Sergei Skripal is a retired Russian military intelligence colonel who was sentenced in 2006 to 13 years in prison, accused of spying for Britain.
He was convicted, and later pardoned, for passing the identities of Russian secret agents in Europe to the UK's Secret Intelligence Service (MI6).
Russia claimed MI6 had paid him $100,000 for the information, which he had been supplying since the 1990s.
But he was one of four prisoners Moscow swapped for spies in the US in 2010.
Col Skripal was later flown to the UK. He is now 66.
He was found on 4 March slumped on a shopping centre bench in Salisbury, alongside his unconscious 33-year-old daughter Yulia Skripal.
British experts say a military-grade nerve agent developed by the Soviet Union was used to poison them. It is in a class of extremely dangerous secret toxins known as Novichok, they say.
What were the charges against him?
Col Skripal was well regarded during his career in Russia's military intelligence (GRU).
A colleague called him "the life and soul of the party" and added: "All his colleagues respected him. So when he was arrested for spying, it was a real shock."
He was arrested near his home in 2004 and convicted two years later of "high treason in the form of espionage" by Moscow's military court. He was stripped of all his titles and awards.
He was alleged by the Russian security service (FSB) to have been recruited by the British secret services in 1995 while serving in the army.
He exchanged information classified as Russian state secrets with MI6 for money that was transferred to a Spanish bank account, the FSB claimed.
The data on "several dozen" Russian undercover operatives, according to pro-Kremlin daily Izvestiya, was eventually used to put FSB agents under surveillance and then expel them from multiple European countries.
Even after his retirement in 1999, the FSB claimed Col Skripal continued to pass on state secrets.
Col Skripal pleaded guilty at his trial and allegedly confessed while co-operating with investigators, reports said at the time.
Russian media gave a lot of air time to Col Skripal's trial and sentencing. They said 13 years was a light sentence considering the "substantial damage" he had caused to Russian intelligence services.
The daily newspaper Komsomolskaya Pravda said that in Soviet times he would have been shot.
What about the prisoner swap?
In July 2010, Col Skripal was pardoned by Russia's then-President Dmitry Medvedev.
He was later released together with three other individuals serving time in Russian prisons in exchange for 10 Russian spies arrested by the FBI.
Among those released by the US was Anna Chapman, who had previously lived in the UK and gained citizenship.
Dubbed by the media as "Russia's most glamorous secret agent", she went on to present a weekly show on Russian TV.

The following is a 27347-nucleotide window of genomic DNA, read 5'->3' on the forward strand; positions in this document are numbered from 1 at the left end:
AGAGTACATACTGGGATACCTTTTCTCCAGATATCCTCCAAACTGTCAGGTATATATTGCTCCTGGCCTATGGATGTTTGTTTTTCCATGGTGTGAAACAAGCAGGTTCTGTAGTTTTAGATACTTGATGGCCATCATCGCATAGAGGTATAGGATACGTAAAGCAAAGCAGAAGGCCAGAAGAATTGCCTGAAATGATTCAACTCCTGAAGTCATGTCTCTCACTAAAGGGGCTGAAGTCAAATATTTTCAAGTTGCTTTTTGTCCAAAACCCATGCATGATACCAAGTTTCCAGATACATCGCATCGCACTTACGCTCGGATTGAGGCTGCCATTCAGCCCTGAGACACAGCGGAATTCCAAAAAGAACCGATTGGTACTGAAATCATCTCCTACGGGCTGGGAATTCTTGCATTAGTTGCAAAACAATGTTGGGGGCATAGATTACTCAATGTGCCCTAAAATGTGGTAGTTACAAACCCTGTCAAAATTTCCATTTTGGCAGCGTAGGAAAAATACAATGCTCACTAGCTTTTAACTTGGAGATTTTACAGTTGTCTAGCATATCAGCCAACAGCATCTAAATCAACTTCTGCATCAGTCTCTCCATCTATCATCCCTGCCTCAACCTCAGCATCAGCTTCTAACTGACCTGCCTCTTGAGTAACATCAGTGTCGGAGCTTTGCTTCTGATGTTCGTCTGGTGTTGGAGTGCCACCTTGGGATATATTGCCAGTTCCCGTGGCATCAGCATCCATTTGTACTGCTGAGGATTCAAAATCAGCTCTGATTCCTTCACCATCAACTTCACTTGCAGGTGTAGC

Deaths in the family
After a Cold War-style spy swap at Austria's Vienna airport, Col Skripal was given refuge in the UK, where he kept a low profile for eight years.
His wife Liudmila died of cancer in 2012, a year after they had bought a semi-detached home in Salisbury. The Skripals had chosen the Wiltshire city because they believed it to be a good area with a low crime rate, family friends told the BBC.
Two years ago, Col Skripal's older brother died in Russia, and last year, his 43-year-old son Alexander died while on holiday with his girlfriend in the Russian city of St Petersburg. He had been rushed to hospital with liver failure.
Family members were suspicious at the time. But Alexander's aunt Viktoria says he had a longstanding alcohol problem.
She says he took his father's spying conviction very badly and began drinking - a habit that wrecked his first marriage.
Col Skripal's family strongly deny that he was an agent of MI6, insisting he was a patriot and that the case against him was fabricated.
Col Skripal's mother lives in Yaroslavl, north-east of Moscow, with Viktoria and her family.
Both Mrs Skripal and Alexander are buried in Salisbury.
Yulia was visiting from Moscow. She had increased her visits to her father after her brother's death last July.
Father and daughter had visited the two graves before they collapsed.
Yulia lived with her parents and brother in Salisbury after 2010 for several years before returning to the Russian capital because she reportedly missed it.
A talented linguist, Yulia studied English and geography at a Moscow university.
She and her brother were able to travel freely between the UK and Russia, despite their exiled father's situation.
Life in Salisbury
Since settling in Salisbury after the spy swap in 2010, Col Skripal appeared to be leading a relaxed and quiet life although he reportedly went on frequent business trips, the BBC's World Affairs Correspondent Richard Galpin said.
Col Skripal reportedly kept the company of British intelligence agents and was a member of Salisbury's Railway Social Club.
Valery Morozov, another Russian exile living in the UK, said Col Skripal told him he had been doing business, "working mainly in cyber-security".
Mr Morozov said: "I understand he was working for some Russian groups."
Col Skripal last called his mother, who is very ill, in mid-February. He reportedly sounded optimistic, though his family say that after the 2010 spy swap, he was always very vigilant because he believed the Russian special services could come after him at any time.